It was all going fine until I decided that I was going to deal with 21.Nf5 with 21 . ... Qg6?? Of course once the position appeared on the board I saw the flaw with this move, and as it was a Correspondence game, decided the most sensible thing to do was resign.


Taylor,Kelvin - Press,Shaun [D27]
CCLA, 05.06.2017


Saturday, 19 August 2017

How fast is fast

I've been playing a bit of online chess recently, which is a little surprising, as I am pretty hopeless at it. Part of the difficulty for me is finding the 'sweet spot' of time controls for a player of my age. Bullet Chess (1 min) is way to fast, as I tend to move too slowly. If I'm not mating by move 25 I'm normally doomed. On the other hand 5 minute chess isn't fast enough, as the games tend to drag on (NB in OTB chess, 5 mins is barely enough!).
So at the moment 3 minutes seem to be the mid point, although even this isn't perfect (the first half of the game is fine, its just the last 15 seconds where it all goes wrong). My early experiences at this time control seem promising, but it may take a larger set of games for me to be sure.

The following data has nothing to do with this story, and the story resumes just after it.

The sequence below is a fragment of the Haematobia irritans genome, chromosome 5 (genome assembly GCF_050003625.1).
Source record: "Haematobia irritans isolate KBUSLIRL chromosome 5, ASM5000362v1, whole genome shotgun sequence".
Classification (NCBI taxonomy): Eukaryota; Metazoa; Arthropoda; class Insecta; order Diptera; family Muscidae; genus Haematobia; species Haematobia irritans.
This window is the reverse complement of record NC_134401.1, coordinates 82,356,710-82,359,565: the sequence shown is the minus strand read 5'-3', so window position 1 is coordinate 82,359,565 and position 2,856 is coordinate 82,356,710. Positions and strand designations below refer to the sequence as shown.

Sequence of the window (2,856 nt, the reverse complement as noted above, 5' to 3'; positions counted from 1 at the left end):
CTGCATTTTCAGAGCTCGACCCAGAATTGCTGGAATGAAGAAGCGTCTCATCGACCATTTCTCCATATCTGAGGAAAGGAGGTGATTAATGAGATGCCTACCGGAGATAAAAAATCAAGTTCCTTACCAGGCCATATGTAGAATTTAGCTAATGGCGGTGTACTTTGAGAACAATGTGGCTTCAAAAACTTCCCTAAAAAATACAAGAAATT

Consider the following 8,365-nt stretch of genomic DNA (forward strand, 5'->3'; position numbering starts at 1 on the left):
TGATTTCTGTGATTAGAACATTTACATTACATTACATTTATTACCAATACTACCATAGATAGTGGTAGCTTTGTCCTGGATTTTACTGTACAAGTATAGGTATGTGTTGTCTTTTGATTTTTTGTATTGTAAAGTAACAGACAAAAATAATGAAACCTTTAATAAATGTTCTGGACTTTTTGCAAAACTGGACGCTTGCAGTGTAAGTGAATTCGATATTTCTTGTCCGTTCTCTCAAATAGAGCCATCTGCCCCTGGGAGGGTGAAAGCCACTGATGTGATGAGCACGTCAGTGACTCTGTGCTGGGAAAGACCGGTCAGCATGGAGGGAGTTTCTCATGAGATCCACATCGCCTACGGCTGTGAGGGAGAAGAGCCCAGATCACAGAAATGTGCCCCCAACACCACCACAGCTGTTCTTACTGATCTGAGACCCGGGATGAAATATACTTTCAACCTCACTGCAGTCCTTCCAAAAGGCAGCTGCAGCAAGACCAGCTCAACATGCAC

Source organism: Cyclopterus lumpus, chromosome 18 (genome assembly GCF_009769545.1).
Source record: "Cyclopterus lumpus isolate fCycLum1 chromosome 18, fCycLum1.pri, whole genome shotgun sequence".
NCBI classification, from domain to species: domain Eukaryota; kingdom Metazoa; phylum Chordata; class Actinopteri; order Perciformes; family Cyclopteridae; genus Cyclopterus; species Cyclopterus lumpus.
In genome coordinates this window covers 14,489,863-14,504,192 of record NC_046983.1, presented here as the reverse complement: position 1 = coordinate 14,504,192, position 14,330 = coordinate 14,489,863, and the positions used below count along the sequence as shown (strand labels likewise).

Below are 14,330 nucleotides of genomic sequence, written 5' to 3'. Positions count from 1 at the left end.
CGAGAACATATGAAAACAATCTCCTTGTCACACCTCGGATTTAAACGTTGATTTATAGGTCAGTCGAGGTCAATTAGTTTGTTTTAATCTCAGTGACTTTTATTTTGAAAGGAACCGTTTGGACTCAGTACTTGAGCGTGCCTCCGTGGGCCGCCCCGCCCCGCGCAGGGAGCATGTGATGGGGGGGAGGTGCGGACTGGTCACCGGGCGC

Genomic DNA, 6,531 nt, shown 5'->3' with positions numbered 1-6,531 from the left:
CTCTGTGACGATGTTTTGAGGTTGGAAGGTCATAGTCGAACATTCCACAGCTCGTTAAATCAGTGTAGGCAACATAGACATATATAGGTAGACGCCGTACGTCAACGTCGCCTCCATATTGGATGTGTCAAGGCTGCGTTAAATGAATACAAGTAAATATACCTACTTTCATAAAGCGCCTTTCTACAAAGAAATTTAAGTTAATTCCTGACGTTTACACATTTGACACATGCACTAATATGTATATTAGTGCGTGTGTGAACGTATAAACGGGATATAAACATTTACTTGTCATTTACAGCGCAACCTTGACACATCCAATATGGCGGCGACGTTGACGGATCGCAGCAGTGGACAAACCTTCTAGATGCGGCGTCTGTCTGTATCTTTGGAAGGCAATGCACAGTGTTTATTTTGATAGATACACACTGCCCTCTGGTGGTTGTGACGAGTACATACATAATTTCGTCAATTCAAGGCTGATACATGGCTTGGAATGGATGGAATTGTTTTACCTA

Thursday, 17 August 2017

The Kasparov Comeback

The first part of Gary Kasparov's brief return to competitive chess ended with a heartbreaking loss, a lucky win, and then a loss to Fabiano Caruana. Having started the last day of the Grand Chess Tour St Louis Rapidplay on -1, Kasparov looked to be getting back to 50% until David Navara turned the tables in a rook ending. He was then gifted a rook by Quang Liem Le in a position where Le was perfectly fine. Hist last game against Caruana was another loss, leaving him tied for last place with Anand and Navara.